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Saturday, September 24, 2016

The Promise Kitchen: A Novel by Peggy Lampman

Setting: Georgia
Genre: Women's Fiction
Publisher: Lake Union
Release Date: September 27, 2016



Shelby Preston is a single mom and currently living with her mother. She needs a change from the life she's always led in rural Georgia. This isn't the life she wants, so when she sees an ad looking to send one lucky person to culinary school, she jumps at the opportunity.

Mallory Lakes is still mourning breaking up with her boyfriend. Her job as a food writer seems to be on tentative ground. She comes up with an idea that she hopes will boost her career.

That's the main premise of The Promise Kitchen. Characters come to life on the pages, each having her own quirks, weaknesses, and strengths. The settings of Atlanta and rural Georgia also drew me in.

Despite liking the characters and the setting, there's something about the writing style that just never grabbed me. I think it came down to some of the descriptions becoming too wordy. I wanted to experience the characters' lives, not get bogged down in the writing. As a result, I often found it easier to walk away for a bit than try to keep forcing myself to read. It took me far longer to read this novel than is typical, which I found frustrating.

In the end, I liked The Promise Kitchen, but I never loved the story. I wish there had been more focus on the action than on the descriptions.

Thursday, September 22, 2016

Life After Coffee by Virginia Franken

Setting: California
Genre: Women's Fiction
Publisher: Lake Union Publishing
Release Date: September 13, 2016



Amy O'Hara's built a career in find the very best coffee beans. Her latest trip is cut short when her boss calls her into the office. She's going to miss her flight, but she goes there and learns she's being laid off.

Her days of tastings and negotiating deals with farmers are over. Instead, she's now the stay-at-home parent while her husband attempts to revitalize his career as a writer. Her kids are not thrilled with her rules, and area moms certainly don't warm up to her quickly.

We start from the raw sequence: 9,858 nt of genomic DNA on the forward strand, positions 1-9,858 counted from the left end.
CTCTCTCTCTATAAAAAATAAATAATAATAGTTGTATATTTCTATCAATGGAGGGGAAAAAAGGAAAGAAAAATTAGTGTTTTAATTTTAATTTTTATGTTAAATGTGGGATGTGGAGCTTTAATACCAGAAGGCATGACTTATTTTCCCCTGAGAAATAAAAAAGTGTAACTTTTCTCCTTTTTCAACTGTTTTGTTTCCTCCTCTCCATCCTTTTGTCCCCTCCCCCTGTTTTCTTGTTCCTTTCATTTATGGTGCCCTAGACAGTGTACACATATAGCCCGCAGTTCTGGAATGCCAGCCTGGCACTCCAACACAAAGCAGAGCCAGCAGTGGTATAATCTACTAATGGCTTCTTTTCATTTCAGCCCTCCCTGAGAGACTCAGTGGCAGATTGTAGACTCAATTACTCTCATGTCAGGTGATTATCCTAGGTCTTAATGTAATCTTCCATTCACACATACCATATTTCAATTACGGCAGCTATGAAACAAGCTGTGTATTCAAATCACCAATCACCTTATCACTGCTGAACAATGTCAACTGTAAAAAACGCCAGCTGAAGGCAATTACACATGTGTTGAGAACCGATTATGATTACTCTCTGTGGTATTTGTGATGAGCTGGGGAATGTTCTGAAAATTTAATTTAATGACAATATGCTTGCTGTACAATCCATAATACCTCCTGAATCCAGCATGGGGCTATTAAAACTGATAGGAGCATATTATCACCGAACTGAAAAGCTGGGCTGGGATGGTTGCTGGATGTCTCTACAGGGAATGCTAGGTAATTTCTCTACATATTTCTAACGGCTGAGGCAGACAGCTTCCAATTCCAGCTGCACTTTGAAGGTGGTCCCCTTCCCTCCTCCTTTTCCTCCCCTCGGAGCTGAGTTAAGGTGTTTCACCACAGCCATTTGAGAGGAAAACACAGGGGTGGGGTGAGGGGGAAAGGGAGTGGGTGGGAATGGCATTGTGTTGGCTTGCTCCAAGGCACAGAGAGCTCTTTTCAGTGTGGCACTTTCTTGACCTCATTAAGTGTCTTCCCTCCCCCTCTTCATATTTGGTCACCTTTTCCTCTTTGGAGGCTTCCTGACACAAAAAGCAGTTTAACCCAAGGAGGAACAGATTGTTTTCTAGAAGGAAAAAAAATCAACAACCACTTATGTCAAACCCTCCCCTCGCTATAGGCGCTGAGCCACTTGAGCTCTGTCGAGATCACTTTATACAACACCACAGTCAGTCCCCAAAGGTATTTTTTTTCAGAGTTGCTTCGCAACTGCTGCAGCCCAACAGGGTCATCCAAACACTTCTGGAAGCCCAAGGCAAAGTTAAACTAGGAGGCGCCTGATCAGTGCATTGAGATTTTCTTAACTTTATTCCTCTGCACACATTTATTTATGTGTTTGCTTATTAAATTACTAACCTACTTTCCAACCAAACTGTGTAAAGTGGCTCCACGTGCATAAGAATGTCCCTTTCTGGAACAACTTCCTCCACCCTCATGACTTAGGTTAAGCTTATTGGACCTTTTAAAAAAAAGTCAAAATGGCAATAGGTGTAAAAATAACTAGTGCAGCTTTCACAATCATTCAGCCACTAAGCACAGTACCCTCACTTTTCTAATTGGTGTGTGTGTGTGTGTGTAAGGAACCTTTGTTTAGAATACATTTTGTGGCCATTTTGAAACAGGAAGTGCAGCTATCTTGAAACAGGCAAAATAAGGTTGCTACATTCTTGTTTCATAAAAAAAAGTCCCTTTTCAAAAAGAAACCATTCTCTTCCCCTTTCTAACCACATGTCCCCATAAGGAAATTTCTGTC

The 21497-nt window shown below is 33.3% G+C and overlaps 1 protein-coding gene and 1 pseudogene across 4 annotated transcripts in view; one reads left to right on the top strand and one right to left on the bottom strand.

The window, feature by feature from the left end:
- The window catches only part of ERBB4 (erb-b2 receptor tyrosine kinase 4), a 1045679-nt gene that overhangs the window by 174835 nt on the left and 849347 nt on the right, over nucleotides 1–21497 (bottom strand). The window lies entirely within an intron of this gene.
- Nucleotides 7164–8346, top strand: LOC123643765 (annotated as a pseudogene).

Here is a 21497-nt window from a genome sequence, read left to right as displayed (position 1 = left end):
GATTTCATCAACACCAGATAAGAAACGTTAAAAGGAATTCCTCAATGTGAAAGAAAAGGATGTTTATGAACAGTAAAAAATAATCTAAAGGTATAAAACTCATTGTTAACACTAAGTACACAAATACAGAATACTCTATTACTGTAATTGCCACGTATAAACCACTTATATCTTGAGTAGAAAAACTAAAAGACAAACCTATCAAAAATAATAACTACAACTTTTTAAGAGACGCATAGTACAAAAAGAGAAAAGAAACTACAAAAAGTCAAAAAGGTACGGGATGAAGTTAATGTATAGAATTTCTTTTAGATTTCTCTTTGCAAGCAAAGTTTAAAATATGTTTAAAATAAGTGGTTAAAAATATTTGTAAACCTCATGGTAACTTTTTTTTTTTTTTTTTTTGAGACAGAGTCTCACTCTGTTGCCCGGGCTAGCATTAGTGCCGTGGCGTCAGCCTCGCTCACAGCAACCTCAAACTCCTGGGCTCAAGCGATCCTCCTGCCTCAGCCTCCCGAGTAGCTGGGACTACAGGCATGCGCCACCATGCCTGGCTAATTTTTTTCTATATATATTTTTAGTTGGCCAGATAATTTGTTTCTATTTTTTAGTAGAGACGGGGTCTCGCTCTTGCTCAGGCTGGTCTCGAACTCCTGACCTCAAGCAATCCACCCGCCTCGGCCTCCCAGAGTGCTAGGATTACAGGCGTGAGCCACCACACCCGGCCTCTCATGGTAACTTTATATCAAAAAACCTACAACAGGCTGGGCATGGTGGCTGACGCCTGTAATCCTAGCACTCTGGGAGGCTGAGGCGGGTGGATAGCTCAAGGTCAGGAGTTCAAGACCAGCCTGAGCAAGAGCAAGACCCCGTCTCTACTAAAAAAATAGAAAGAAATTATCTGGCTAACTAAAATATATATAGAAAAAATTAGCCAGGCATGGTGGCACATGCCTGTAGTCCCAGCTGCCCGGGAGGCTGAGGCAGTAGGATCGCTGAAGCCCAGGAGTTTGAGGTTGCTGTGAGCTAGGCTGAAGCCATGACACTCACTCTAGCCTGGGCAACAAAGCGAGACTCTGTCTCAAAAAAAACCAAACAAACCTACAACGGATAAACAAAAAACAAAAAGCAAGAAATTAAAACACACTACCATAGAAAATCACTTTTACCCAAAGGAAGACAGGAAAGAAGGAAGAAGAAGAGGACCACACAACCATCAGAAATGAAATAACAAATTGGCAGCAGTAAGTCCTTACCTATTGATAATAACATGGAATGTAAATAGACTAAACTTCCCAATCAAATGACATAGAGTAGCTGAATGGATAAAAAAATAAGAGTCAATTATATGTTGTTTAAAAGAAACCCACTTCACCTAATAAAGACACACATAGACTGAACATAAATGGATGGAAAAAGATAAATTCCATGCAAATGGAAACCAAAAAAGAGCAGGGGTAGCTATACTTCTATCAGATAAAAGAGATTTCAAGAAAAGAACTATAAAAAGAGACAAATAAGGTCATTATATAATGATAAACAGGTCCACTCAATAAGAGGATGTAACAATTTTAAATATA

When a former ex offers to give her husband a chance writing scripts for a new television series, Amy's appreciative, but it looks like her ex has more in mind than simply hiring her husband. He seems to want Amy back in his life, even if they're both married with kids.

I've loved many of the books coming from Lake Union Publishing. Life After Coffee is another engrossing story, but there were points where the story dragged a bit too much for my taste and I wondered if that scene was truly necessary. I didn't love Amy's character as much as I'd hoped to. She is flawed, especially when she's tossed into being an at-home parent. That said, the reappearance of her ex-boyfriend, especially when his intentions become clear, well I didn't like that aspect.

Life After Coffee has humorous moments and some very realistic ones. It's not a bad read. It's just not one I'd put on the keeper shelf.


Wednesday, September 21, 2016

Girl Number One by Jane Holland

Setting: Cornwall
Genre: Mystery/Suspense
Publisher: Thomas & Mercer
Release Date: September 27, 2016



When she was just six years old, Eleanor witnessed her mother's murder. She's all grown up and back teaching in her hometown. On the anniversary of her mother'd murder, she takes a jog through the woods where her mother was killed. Her usual route's been shut, so she takes the path that leads right by the site where her mother died. To her shock, she finds the body of a woman with "3" written on her forehead.

Police reach the scene after interviewing Eleanor. There's no body. They suspect Eleanor is imagining things. When Eleanor does find another body, this one with a number 2, it's clear that Eleanor's past is catching up with her.

Girl Number One is pretty creepy. The pacing keeps you hooked, and the characters are likable. The killer's identity didn't stump me. The ending had a few holes that bugged me. If I could see things, I certainly don't get why police were so blind. I had it pegged early on, but there are a number of characters that do keep you questioning your suspicions.

If you like the recent spate of psychological thrillers, you'll enjoy Girl Number One.